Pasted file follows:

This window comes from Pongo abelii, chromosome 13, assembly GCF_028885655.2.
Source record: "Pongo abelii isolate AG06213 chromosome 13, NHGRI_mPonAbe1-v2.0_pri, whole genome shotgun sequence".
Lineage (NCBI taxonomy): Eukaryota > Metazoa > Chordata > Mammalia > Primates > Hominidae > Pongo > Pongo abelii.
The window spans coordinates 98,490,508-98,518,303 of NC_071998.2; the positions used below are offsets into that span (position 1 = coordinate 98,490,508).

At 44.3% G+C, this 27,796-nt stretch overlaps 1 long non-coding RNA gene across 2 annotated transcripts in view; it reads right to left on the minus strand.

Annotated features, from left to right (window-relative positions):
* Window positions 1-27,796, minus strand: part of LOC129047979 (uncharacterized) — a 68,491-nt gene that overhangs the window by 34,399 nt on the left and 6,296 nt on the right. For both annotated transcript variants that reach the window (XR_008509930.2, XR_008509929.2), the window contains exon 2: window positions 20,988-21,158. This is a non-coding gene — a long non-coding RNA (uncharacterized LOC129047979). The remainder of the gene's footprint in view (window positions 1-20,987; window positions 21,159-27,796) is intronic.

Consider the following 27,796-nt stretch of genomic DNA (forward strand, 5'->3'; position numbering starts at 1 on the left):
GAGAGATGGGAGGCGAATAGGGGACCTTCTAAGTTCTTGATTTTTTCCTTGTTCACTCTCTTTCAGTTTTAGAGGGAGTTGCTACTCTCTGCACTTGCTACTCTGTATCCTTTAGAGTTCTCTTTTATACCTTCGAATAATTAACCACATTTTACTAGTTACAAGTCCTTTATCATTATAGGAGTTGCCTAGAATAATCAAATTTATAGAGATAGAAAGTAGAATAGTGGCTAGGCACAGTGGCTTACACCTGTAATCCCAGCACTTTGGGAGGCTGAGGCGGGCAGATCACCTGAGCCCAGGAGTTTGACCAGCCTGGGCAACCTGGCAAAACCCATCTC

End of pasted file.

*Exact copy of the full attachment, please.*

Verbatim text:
This window comes from Pongo abelii, chromosome 13, assembly GCF_028885655.2.
Source record: "Pongo abelii isolate AG06213 chromosome 13, NHGRI_mPonAbe1-v2.0_pri, whole genome shotgun sequence".
Lineage (NCBI taxonomy): Eukaryota > Metazoa > Chordata > Mammalia > Primates > Hominidae > Pongo > Pongo abelii.
The window spans coordinates 98,490,508-98,518,303 of NC_071998.2; the positions used below are offsets into that span (position 1 = coordinate 98,490,508).

At 44.3% G+C, this 27,796-nt stretch overlaps 1 long non-coding RNA gene across 2 annotated transcripts in view; it reads right to left on the minus strand.

Annotated features, from left to right (window-relative positions):
* Window positions 1-27,796, minus strand: part of LOC129047979 (uncharacterized) — a 68,491-nt gene that overhangs the window by 34,399 nt on the left and 6,296 nt on the right. For both annotated transcript variants that reach the window (XR_008509930.2, XR_008509929.2), the window contains exon 2: window positions 20,988-21,158. This is a non-coding gene — a long non-coding RNA (uncharacterized LOC129047979). The remainder of the gene's footprint in view (window positions 1-20,987; window positions 21,159-27,796) is intronic.

Consider the following 27,796-nt stretch of genomic DNA (forward strand, 5'->3'; position numbering starts at 1 on the left):
GAGAGATGGGAGGCGAATAGGGGACCTTCTAAGTTCTTGATTTTTTCCTTGTTCACTCTCTTTCAGTTTTAGAGGGAGTTGCTACTCTCTGCACTTGCTACTCTGTATCCTTTAGAGTTCTCTTTTATACCTTCGAATAATTAACCACATTTTACTAGTTACAAGTCCTTTATCATTATAGGAGTTGCCTAGAATAATCAAATTTATAGAGATAGAAAGTAGAATAGTGGCTAGGCACAGTGGCTTACACCTGTAATCCCAGCACTTTGGGAGGCTGAGGCGGGCAGATCACCTGAGCCCAGGAGTTTGACCAGCCTGGGCAACCTGGCAAAACCCATCTC